What is the difference between orbital and semi-orbital space flights?

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Orbital and sub-orbital flights are common terms in the space industry. Perhaps the main difference between orbital and sub-orbital flight is the speed at which the vehicle travels. An orbital spacecraft must achieve what is known as orbital velocity, while a sub-orbital missile flies at a lower speed.

According to the American “space” website, the orbital speed is the speed that the body must maintain to remain in orbit around the planet, and a good way to visualize this is to imagine a ball being thrown at ground level at a normal throw speed, the ball moves in an arc through the air before hitting the ground.

But suppose you were to put a small rocket on the ball and make it move so fast that its arc fits perfectly with the curvature of the Earth, at that point, the ball will have reached orbit and will be flying at a constant height above our planet.

Also, to orbit 125 miles (200 km) above Earth, the spacecraft must travel at 17,400 mph (28,000 km/h).

It is this high speed that makes orbital space flight so technically complex and thus expensive. In contrast, suborbital flight requires much lower speeds, but the suborbital missile does not have the ability to reach orbit.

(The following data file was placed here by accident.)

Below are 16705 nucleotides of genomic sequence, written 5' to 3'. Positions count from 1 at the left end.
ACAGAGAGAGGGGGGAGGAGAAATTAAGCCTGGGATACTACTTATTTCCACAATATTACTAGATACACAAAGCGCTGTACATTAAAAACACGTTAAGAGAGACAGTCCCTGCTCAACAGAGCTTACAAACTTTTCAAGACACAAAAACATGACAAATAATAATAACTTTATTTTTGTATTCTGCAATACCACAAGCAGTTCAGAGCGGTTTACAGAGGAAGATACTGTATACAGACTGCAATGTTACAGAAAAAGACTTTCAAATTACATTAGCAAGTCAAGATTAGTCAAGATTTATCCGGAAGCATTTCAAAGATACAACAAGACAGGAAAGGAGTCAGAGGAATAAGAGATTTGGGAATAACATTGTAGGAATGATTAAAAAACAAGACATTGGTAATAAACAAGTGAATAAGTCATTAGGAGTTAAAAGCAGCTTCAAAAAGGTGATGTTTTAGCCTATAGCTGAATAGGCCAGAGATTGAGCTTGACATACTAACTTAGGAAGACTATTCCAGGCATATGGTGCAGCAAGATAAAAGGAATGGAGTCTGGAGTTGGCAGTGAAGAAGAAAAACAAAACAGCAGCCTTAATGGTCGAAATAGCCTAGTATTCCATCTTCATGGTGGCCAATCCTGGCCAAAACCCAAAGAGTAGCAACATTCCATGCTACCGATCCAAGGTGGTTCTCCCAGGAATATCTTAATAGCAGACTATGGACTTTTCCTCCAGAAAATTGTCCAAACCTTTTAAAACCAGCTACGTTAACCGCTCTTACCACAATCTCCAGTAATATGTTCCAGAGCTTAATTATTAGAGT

It will fly to a certain altitude that depends on its speed, and then come back down once its engines are turned off. To reach 125 miles above Earth, the suborbital craft needs to fly at 3,700 miles per hour.

At the top of the flight arc, passengers in a semi-orbital craft will still achieve a few minutes of weightlessness, and several private spaceflight companies are vying to take paying customers for orbital or suborbital flights, with Virgin Galactic and Blue Origin vying to achieve semi-orbital flights. Regular orbital in the near future, while SpaceX is sending materials, satellites and astronauts also into orbit.



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